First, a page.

We are forever heralding our favourite fighters for their heart, cojones, bravery, and often, durability. Durability is defined as “the ability to withstand wear, pressure, or damage” — in terms of a boxer’s health, it’s a dangerous road to walk down.
Saturday night’s fight between Joe Joyce and Bermane Stiverne emphasised how reliant certain fighters have become of this trait of durability inside the ring.
Joe Joyce was a heavy favourite coming into this fight inside the 02 Arena. The Olympian peppered the former WBC heavyweight champion with consistent, robotic pressure punches, allowing Stiverne little breathing space in between flurries of attacks. Although not being considered a one-punch knockout artist, Joyce — and all 265 pounds of him — still throws some weight in the land of the giants, and for all six rounds of the fight, the Briton pummelled the skull of Stiverne with little in the way of defence.
The problem is, Stiverne knew this was the only chance he had of winning the contest. He was willing to soak up punishment in the hope of landing one devastating lottery-shot later in the fight; the longer the fight rumbled on, the more leather that Stiverne was forced to endure. Stiverne had a lively first round, and with Joyce’s whiskers proving unmoved after a few big bombs, the away fighter must have known that the writing was on the wall from an early stage.
These are the most dangerous fights in the careers of the “tough guys” of our sport. One concussive knockout punch isn’t exactly harmless, but the sustained pressure to the head that Stiverne was taking minute-upon-minute on Saturday will do far much more damage in the long-term than a first-round blow-out would of.
Stiverne was playing with fire. Entering the ring for just the second time in four years, the 40-year-old was completely out of shape, breathing out of his mouth from early in the fight, completely unsuited to complete the task that was assigned to him. It goes without saying, but this isn’t the first case, and of course, won’t be the last, but it’s time for professionals within the sport to act accordingly to stop these effective heavy bags entering the ring unprepared.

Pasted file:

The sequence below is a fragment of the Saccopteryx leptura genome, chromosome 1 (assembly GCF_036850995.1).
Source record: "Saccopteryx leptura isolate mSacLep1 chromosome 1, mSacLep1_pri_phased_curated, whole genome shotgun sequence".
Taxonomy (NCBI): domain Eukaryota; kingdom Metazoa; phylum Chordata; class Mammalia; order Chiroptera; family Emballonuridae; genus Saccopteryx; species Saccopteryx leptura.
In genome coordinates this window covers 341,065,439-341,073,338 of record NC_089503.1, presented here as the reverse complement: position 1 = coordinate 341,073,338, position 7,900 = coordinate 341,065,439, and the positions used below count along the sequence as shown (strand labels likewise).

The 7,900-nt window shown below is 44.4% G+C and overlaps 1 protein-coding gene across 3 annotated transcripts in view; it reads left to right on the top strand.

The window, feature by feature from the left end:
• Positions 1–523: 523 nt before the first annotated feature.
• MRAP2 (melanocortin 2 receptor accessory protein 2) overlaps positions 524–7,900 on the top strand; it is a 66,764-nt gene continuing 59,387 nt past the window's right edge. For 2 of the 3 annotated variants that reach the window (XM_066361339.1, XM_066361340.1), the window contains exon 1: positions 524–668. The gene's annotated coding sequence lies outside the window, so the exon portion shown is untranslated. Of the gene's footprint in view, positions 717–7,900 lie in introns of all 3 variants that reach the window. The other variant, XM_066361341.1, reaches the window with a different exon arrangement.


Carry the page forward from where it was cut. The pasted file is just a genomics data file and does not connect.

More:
Who is accountable for these type of matchups is where the issue gets foggy. Does the buck stop with a fighter like Stiverne? It’s impossible to trust a fighter’s self-evaluation in a fight of that magnitude to expect him to pull himself out, retiring in the fight. It was a tactic from Stiverne. His hands were down for a majority of the rounds willing to soak up the punches, with no regard for his own health under the bright lights of the East London ring.
A fighter’s corner? We’ve all seen the dilemma that corners and trainers go through in terms of if and when to put a stop to their guy’s fight — and I’m not just talking about Rocky IV. They see them day-in-day-out in training and sparring and should have the best gauge of their fighter’s limits, however, many are blinded by the event and allow their hearts to rule their heads in the most important moments of their fighter’s careers.
Referee Howard Foster could have stopped this fight as early as the second. Foster has become synonymous with early stoppages after waving off the first Froch-Groves fight in 2014; it’s hard to see what Foster saw in Stiverne as late as the sixth round.
Promoters need to take some of the heat. Lining up the usual suspects of gatekeepers and cannon-fodder often see them dip into the box of “durable” fighters.
The composition of this sport allows this to happen time and time again. Refusing a licence for certain fighters who are deemed unfit by a certain commission will just force them to gain one elsewhere; the problem just moves on rather than being tackled. A centralised commission could go some way to curb this issue, with rules put in place across the sport.
This isn’t a piece shitting on Stiverne. He was awful on Saturday night, but we all expected this type of performance. Despite what we think of certain guys in the sport, the health of boxers should be paramount. In a division as dangerous as the heavyweight class, performances like that on Saturday night can alter your quality of life significantly down the line.